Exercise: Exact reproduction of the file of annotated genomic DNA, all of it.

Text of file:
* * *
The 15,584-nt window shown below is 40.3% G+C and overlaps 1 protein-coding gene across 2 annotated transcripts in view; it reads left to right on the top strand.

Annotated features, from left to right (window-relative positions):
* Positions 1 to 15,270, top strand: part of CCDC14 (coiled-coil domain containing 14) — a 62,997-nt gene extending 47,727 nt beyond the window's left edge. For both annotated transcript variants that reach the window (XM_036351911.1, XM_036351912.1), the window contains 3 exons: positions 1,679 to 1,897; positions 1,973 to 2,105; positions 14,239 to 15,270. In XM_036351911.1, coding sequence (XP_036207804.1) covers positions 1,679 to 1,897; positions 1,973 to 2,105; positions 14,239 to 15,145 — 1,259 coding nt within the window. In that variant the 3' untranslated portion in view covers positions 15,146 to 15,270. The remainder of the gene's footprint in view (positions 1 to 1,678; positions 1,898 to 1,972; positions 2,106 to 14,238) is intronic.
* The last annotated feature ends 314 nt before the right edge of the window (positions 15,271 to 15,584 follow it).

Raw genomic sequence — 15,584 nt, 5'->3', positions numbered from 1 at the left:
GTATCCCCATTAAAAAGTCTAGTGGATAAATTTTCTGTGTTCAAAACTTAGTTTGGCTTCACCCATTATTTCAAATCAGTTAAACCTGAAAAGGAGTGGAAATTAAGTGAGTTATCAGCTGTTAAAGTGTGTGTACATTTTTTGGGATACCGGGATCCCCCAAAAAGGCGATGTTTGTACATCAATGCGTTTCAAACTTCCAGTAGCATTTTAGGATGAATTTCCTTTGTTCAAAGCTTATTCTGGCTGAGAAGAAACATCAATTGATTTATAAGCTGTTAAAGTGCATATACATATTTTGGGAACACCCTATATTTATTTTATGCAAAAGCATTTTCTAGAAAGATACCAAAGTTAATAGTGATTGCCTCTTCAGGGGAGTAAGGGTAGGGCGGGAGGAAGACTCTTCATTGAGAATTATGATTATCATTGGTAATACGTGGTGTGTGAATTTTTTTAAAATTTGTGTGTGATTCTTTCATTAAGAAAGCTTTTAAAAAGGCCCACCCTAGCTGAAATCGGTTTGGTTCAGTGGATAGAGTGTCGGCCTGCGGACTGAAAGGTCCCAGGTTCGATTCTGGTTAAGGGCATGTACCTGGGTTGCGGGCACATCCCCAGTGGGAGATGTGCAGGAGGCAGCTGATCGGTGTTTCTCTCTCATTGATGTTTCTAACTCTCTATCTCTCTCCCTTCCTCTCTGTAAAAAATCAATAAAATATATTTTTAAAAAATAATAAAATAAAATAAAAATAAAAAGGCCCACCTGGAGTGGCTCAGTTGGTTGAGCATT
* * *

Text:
The 15,584-nt window shown below is 40.3% G+C and overlaps 1 protein-coding gene across 2 annotated transcripts in view; it reads left to right on the top strand.

Annotated features, from left to right (window-relative positions):
* Positions 1 to 15,270, top strand: part of CCDC14 (coiled-coil domain containing 14) — a 62,997-nt gene extending 47,727 nt beyond the window's left edge. For both annotated transcript variants that reach the window (XM_036351911.1, XM_036351912.1), the window contains 3 exons: positions 1,679 to 1,897; positions 1,973 to 2,105; positions 14,239 to 15,270. In XM_036351911.1, coding sequence (XP_036207804.1) covers positions 1,679 to 1,897; positions 1,973 to 2,105; positions 14,239 to 15,145 — 1,259 coding nt within the window. In that variant the 3' untranslated portion in view covers positions 15,146 to 15,270. The remainder of the gene's footprint in view (positions 1 to 1,678; positions 1,898 to 1,972; positions 2,106 to 14,238) is intronic.
* The last annotated feature ends 314 nt before the right edge of the window (positions 15,271 to 15,584 follow it).

Raw genomic sequence — 15,584 nt, 5'->3', positions numbered from 1 at the left:
GTATCCCCATTAAAAAGTCTAGTGGATAAATTTTCTGTGTTCAAAACTTAGTTTGGCTTCACCCATTATTTCAAATCAGTTAAACCTGAAAAGGAGTGGAAATTAAGTGAGTTATCAGCTGTTAAAGTGTGTGTACATTTTTTGGGATACCGGGATCCCCCAAAAAGGCGATGTTTGTACATCAATGCGTTTCAAACTTCCAGTAGCATTTTAGGATGAATTTCCTTTGTTCAAAGCTTATTCTGGCTGAGAAGAAACATCAATTGATTTATAAGCTGTTAAAGTGCATATACATATTTTGGGAACACCCTATATTTATTTTATGCAAAAGCATTTTCTAGAAAGATACCAAAGTTAATAGTGATTGCCTCTTCAGGGGAGTAAGGGTAGGGCGGGAGGAAGACTCTTCATTGAGAATTATGATTATCATTGGTAATACGTGGTGTGTGAATTTTTTTAAAATTTGTGTGTGATTCTTTCATTAAGAAAGCTTTTAAAAAGGCCCACCCTAGCTGAAATCGGTTTGGTTCAGTGGATAGAGTGTCGGCCTGCGGACTGAAAGGTCCCAGGTTCGATTCTGGTTAAGGGCATGTACCTGGGTTGCGGGCACATCCCCAGTGGGAGATGTGCAGGAGGCAGCTGATCGGTGTTTCTCTCTCATTGATGTTTCTAACTCTCTATCTCTCTCCCTTCCTCTCTGTAAAAAATCAATAAAATATATTTTTAAAAAATAATAAAATAAAATAAAAATAAAAAGGCCCACCTGGAGTGGCTCAGTTGGTTGAGCATT